Pressure Thrust – A Quick Tutorial
Pressure thrust is the single most important factor affecting the successful implementation of bellows in pipework. Proper consideration of this phenomena can literally spell the difference between success or catastrophic failure – so its vital for specifiers and end users to understand what pressure thrust is, and how to deal with it.
Imagine you are blowing up a balloon. Essentially what you are doing is increasing the pressure on the inside of the balloon, and the balloon then gets bigger. Now think about trying to do the same thing to a a more rigid container – say a glass bottle. If you try it, you will still be able to increase the pressure inside the bottle in the same way you could with the balloon, but the bottle won’t get bigger, as it is stronger. Pretty simple really.
Understanding Pressure thrust in terms of bellows in pipelines is exactly the same concept. In a normal pipeline, there is a certain pressure on the inside of the pipe line. If the pipeline is rigid enough, then the effect of the internal pressure goes un-noticed to the observer (much like the glass bottle). If the pipeline is flexible enough though, then the internal pressure will cause expansion (much like a balloon).
Given that bellows are designed to be flexible along their length, any internal pressure will tend to extend the bellows lengthwise, which is what we call pressure thrust. Pressure thrust is often not noticed with normal pipe, simply because the pipe isn’t flexible enough for the internal pressure to cause the pipe to expand.
The degree to which this is a problem, is simply determined by the flexibility of the bellows, and the pressure of the pipeline. For any given pipeline pressure and size, you can work out the maximum “pressure thrust” force which will be generated. (To work out pressure thrust, see our Pressure Thrust Calculator – try it!)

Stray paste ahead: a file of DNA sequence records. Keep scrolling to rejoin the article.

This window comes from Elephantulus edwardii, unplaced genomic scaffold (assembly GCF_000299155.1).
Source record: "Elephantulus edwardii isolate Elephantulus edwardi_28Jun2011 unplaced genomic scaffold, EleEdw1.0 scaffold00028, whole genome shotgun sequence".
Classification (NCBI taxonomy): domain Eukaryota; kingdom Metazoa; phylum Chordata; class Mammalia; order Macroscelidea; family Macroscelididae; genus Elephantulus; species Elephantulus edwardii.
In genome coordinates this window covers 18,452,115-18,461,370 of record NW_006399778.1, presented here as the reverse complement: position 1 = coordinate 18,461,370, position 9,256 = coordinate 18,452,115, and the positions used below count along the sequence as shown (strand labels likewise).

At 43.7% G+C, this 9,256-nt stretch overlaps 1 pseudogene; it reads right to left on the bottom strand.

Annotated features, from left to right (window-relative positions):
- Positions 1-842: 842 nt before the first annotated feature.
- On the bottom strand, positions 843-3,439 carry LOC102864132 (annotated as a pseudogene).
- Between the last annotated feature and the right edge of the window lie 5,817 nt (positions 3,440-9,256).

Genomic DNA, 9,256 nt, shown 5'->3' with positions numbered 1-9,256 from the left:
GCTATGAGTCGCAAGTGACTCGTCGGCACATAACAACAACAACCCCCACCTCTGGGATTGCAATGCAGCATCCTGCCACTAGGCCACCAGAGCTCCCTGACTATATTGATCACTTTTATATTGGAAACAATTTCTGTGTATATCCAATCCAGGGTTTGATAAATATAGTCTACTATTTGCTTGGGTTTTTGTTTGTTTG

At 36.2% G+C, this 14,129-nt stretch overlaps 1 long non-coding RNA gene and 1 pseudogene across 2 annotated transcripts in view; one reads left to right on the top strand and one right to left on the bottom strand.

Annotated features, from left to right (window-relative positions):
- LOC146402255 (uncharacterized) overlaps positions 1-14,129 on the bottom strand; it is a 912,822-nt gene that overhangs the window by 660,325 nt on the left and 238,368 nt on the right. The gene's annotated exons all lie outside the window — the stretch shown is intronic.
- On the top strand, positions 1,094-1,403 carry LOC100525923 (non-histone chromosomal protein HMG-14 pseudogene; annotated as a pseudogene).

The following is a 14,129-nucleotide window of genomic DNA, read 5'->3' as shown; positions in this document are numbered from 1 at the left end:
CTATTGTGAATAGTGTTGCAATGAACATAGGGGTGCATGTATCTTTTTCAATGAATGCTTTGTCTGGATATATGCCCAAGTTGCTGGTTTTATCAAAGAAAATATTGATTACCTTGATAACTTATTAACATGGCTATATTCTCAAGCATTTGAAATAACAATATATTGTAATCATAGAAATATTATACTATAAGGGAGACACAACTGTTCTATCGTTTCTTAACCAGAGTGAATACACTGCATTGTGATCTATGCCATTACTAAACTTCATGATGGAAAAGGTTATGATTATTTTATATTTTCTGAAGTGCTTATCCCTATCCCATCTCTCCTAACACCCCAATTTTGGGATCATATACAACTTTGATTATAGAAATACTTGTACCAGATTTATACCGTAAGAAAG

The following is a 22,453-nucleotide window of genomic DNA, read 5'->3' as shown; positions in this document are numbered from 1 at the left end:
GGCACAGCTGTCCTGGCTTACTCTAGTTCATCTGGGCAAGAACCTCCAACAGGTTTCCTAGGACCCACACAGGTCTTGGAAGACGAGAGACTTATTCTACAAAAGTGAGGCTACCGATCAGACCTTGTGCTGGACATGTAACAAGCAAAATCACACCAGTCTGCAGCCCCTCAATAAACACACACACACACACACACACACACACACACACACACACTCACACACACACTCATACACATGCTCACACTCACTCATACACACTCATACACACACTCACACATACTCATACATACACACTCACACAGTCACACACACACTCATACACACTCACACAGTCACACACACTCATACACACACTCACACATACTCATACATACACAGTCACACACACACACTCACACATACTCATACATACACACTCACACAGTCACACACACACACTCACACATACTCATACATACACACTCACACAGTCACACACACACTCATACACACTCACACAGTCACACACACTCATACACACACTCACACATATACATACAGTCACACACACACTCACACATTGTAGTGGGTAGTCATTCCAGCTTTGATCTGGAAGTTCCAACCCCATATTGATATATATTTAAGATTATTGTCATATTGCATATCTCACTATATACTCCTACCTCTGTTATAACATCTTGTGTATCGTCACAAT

The formula for calculating pressure thrust is: Effective Area (mm) x Pressure (MPa) = Thrust force (N)
Its difficult to picture this in a normal piece of hard piping, but even between two fixed points in a hard pipe, there is a force trying to separate or break the pipe in the axial direction – however, since the pipe material is strong, the force results in no observable deflection – nonetheless, a stress is induced in the longitudinal direction in the pipe.
When you introduce a pipeline component which is flexible – like a metal bellows, a silicone coupler, etc, it is then more obvious that this thrust force exists. The flexible component will deflect as the thrust force is able to overcome the components stiffness and the stiffness of the connecting pipework. You can see an illustration of this in the diagrams above – when there is no pressure in the pipe, there is no thrust force generated – but when pressure is added, the thrust force acts to try to make the bellows longer. This can be a real problem if the thrust force is high, and if the pipe work is not designed to cope with these forces.
So there’s a force generated… what does that mean?
Good question! The answer is that it depends on just how large the force is.
For example, if you use some preset values from our calculator, you can see that for a 300nb bellows at a typical exhaust pressure, the thrust force is about 100kg of force. Ask yourself – can my pipeline handle 100kg of force acting on it from the bellows? Probably, yes – but it never hurts to check!
Lets ramp it up a bit though – lets consider the same bellows diameter, but now a steam application – not too high pressure, 700kPa (100psi in the old language) – and our pressure thrust is around 7,200kg.
Think carefully about that for a second. Can your pipework handle the weight of a bus acting along it, wherever you place an unrestrained bellows? That is one you definitely want to check, and its probably not an easy task to solve! Imagine, 7.2 tonnes of force pushing onto the side of the pump/boiler/valve/thrust block. Its a lot of force and its got to go somewhere. And that’s just a 300nb bellows, at a pressure very commonly encountered in pipework.
Typically, for practical engineering reasons, its at this kind of magnitude of force that unrestrained bellows become unusable in pipework – we need to use more clever solutions to try to introduce the flexibility in the pipework that is required – typically with Hinged, Gimballed or Pressure Balanced bellows. (See some of our product types here.)
The inline pressure balanced assembly pictured below is a special type of bellow which does not exert pressure thrust, but which can move axially. Typically, these types of bellows assemblies are larger and more complicated to implement, and offer less flexibility than an unrestrained bellows, but they will not destroy your pipeline either!
Pressure Balanced Assembly
An inline pressure balance bellows – this bellows is designed to move axially, but does not generate a thrust force
Hinged Bellows Assembly
A hinged bellows assembly – this bellows is designed for angular movements only and does not generate a thrust force
Pressure Thrust Failure
An unrestrained bellows that has failed due to pressure thrust.